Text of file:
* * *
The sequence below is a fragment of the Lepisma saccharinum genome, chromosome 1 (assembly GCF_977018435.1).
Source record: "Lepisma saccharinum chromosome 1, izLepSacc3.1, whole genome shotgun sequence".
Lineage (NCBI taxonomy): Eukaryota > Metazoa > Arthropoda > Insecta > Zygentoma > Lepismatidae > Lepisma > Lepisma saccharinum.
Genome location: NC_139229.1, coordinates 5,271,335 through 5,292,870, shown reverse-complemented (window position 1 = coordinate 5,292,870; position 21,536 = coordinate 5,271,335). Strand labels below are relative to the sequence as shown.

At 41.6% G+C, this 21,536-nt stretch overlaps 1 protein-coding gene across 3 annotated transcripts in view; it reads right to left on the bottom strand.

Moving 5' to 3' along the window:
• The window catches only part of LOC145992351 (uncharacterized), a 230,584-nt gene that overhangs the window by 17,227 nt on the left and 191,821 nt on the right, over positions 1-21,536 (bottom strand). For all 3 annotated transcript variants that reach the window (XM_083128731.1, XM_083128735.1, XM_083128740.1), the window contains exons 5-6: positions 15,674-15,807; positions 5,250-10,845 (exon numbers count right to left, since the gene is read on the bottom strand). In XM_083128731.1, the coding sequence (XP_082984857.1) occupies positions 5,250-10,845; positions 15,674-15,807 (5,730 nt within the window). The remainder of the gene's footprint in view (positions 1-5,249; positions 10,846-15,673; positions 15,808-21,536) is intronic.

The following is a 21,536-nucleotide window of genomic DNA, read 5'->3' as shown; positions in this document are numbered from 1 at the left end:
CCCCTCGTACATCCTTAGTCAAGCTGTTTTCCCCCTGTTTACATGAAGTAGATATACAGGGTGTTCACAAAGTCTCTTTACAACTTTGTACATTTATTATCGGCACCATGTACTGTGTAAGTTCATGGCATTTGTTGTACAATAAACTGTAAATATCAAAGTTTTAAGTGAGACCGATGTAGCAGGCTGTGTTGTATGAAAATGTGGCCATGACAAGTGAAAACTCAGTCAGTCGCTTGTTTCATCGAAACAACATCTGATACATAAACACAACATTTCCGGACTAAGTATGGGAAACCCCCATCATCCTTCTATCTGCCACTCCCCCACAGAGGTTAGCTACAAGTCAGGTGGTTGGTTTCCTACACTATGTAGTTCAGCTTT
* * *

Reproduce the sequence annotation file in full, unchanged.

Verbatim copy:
The sequence below is a fragment of the Lepisma saccharinum genome, chromosome 1 (assembly GCF_977018435.1).
Source record: "Lepisma saccharinum chromosome 1, izLepSacc3.1, whole genome shotgun sequence".
Lineage (NCBI taxonomy): Eukaryota > Metazoa > Arthropoda > Insecta > Zygentoma > Lepismatidae > Lepisma > Lepisma saccharinum.
Genome location: NC_139229.1, coordinates 5,271,335 through 5,292,870, shown reverse-complemented (window position 1 = coordinate 5,292,870; position 21,536 = coordinate 5,271,335). Strand labels below are relative to the sequence as shown.

At 41.6% G+C, this 21,536-nt stretch overlaps 1 protein-coding gene across 3 annotated transcripts in view; it reads right to left on the bottom strand.

Moving 5' to 3' along the window:
• The window catches only part of LOC145992351 (uncharacterized), a 230,584-nt gene that overhangs the window by 17,227 nt on the left and 191,821 nt on the right, over positions 1-21,536 (bottom strand). For all 3 annotated transcript variants that reach the window (XM_083128731.1, XM_083128735.1, XM_083128740.1), the window contains exons 5-6: positions 15,674-15,807; positions 5,250-10,845 (exon numbers count right to left, since the gene is read on the bottom strand). In XM_083128731.1, the coding sequence (XP_082984857.1) occupies positions 5,250-10,845; positions 15,674-15,807 (5,730 nt within the window). The remainder of the gene's footprint in view (positions 1-5,249; positions 10,846-15,673; positions 15,808-21,536) is intronic.

The following is a 21,536-nucleotide window of genomic DNA, read 5'->3' as shown; positions in this document are numbered from 1 at the left end:
CCCCTCGTACATCCTTAGTCAAGCTGTTTTCCCCCTGTTTACATGAAGTAGATATACAGGGTGTTCACAAAGTCTCTTTACAACTTTGTACATTTATTATCGGCACCATGTACTGTGTAAGTTCATGGCATTTGTTGTACAATAAACTGTAAATATCAAAGTTTTAAGTGAGACCGATGTAGCAGGCTGTGTTGTATGAAAATGTGGCCATGACAAGTGAAAACTCAGTCAGTCGCTTGTTTCATCGAAACAACATCTGATACATAAACACAACATTTCCGGACTAAGTATGGGAAACCCCCATCATCCTTCTATCTGCCACTCCCCCACAGAGGTTAGCTACAAGTCAGGTGGTTGGTTTCCTACACTATGTAGTTCAGCTTT